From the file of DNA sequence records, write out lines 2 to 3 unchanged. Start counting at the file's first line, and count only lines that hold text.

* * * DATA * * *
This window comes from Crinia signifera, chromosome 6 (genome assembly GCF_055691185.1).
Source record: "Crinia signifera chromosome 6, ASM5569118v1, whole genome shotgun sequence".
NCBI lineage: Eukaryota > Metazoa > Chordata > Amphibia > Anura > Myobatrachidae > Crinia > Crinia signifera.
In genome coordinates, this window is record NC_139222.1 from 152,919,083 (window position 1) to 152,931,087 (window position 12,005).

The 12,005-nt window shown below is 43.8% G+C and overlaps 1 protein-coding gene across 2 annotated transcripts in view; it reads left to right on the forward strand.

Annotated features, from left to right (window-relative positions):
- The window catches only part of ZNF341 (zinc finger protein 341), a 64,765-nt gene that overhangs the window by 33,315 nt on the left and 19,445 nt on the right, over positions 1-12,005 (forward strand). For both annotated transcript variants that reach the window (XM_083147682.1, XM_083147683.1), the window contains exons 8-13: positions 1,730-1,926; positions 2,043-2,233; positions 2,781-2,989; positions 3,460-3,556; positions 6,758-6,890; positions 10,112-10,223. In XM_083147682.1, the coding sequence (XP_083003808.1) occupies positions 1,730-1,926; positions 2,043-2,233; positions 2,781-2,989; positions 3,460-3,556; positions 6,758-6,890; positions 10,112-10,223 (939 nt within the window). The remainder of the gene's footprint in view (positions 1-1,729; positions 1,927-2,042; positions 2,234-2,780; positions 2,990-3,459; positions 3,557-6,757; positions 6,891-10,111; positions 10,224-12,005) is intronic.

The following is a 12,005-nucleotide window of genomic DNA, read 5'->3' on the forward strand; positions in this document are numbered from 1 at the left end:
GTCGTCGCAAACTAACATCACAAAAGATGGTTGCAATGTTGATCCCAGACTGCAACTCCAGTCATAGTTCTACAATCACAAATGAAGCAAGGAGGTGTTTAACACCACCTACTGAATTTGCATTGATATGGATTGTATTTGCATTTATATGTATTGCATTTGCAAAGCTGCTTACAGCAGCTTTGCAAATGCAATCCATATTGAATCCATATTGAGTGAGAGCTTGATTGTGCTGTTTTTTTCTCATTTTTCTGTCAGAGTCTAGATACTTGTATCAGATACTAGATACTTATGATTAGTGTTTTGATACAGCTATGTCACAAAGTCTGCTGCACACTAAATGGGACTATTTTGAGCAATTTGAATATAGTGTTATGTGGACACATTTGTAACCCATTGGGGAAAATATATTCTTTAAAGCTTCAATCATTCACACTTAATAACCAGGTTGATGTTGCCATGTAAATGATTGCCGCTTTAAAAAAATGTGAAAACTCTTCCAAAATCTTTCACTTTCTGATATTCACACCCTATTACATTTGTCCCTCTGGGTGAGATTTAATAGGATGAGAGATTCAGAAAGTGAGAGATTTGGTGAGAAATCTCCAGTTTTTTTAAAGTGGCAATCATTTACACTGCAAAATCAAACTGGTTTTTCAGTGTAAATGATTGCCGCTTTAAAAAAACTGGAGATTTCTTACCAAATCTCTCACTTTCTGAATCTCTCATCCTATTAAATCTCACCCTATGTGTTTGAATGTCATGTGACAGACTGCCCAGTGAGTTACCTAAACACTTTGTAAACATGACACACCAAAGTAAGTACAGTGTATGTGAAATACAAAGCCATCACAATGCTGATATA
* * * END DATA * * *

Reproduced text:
Source record: "Crinia signifera chromosome 6, ASM5569118v1, whole genome shotgun sequence".
NCBI lineage: Eukaryota > Metazoa > Chordata > Amphibia > Anura > Myobatrachidae > Crinia > Crinia signifera.